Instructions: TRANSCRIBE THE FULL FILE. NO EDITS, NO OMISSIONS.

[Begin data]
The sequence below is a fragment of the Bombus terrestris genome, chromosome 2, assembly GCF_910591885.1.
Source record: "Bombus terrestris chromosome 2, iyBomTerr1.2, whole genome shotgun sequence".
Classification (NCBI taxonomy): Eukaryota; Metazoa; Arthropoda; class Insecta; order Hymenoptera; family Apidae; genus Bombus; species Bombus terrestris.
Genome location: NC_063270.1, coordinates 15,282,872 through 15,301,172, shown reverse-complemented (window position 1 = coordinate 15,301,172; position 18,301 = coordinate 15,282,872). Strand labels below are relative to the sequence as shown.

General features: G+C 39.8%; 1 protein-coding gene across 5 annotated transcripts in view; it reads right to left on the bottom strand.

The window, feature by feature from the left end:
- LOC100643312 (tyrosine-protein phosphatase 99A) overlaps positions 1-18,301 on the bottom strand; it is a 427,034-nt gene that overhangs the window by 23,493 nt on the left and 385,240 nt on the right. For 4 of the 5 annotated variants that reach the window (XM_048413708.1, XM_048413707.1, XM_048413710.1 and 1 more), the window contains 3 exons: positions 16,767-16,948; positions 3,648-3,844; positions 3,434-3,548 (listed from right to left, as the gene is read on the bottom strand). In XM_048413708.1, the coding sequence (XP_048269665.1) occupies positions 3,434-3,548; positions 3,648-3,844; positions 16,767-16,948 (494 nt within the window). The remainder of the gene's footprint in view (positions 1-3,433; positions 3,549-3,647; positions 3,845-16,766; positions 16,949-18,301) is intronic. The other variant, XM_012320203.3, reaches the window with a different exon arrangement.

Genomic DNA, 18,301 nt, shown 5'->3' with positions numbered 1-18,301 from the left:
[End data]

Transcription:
The sequence below is a fragment of the Bombus terrestris genome, chromosome 2, assembly GCF_910591885.1.
Source record: "Bombus terrestris chromosome 2, iyBomTerr1.2, whole genome shotgun sequence".
Classification (NCBI taxonomy): Eukaryota; Metazoa; Arthropoda; class Insecta; order Hymenoptera; family Apidae; genus Bombus; species Bombus terrestris.
Genome location: NC_063270.1, coordinates 15,282,872 through 15,301,172, shown reverse-complemented (window position 1 = coordinate 15,301,172; position 18,301 = coordinate 15,282,872). Strand labels below are relative to the sequence as shown.

General features: G+C 39.8%; 1 protein-coding gene across 5 annotated transcripts in view; it reads right to left on the bottom strand.

The window, feature by feature from the left end:
- LOC100643312 (tyrosine-protein phosphatase 99A) overlaps positions 1-18,301 on the bottom strand; it is a 427,034-nt gene that overhangs the window by 23,493 nt on the left and 385,240 nt on the right. For 4 of the 5 annotated variants that reach the window (XM_048413708.1, XM_048413707.1, XM_048413710.1 and 1 more), the window contains 3 exons: positions 16,767-16,948; positions 3,648-3,844; positions 3,434-3,548 (listed from right to left, as the gene is read on the bottom strand). In XM_048413708.1, the coding sequence (XP_048269665.1) occupies positions 3,434-3,548; positions 3,648-3,844; positions 16,767-16,948 (494 nt within the window). The remainder of the gene's footprint in view (positions 1-3,433; positions 3,549-3,647; positions 3,845-16,766; positions 16,949-18,301) is intronic. The other variant, XM_012320203.3, reaches the window with a different exon arrangement.

Genomic DNA, 18,301 nt, shown 5'->3' with positions numbered 1-18,301 from the left: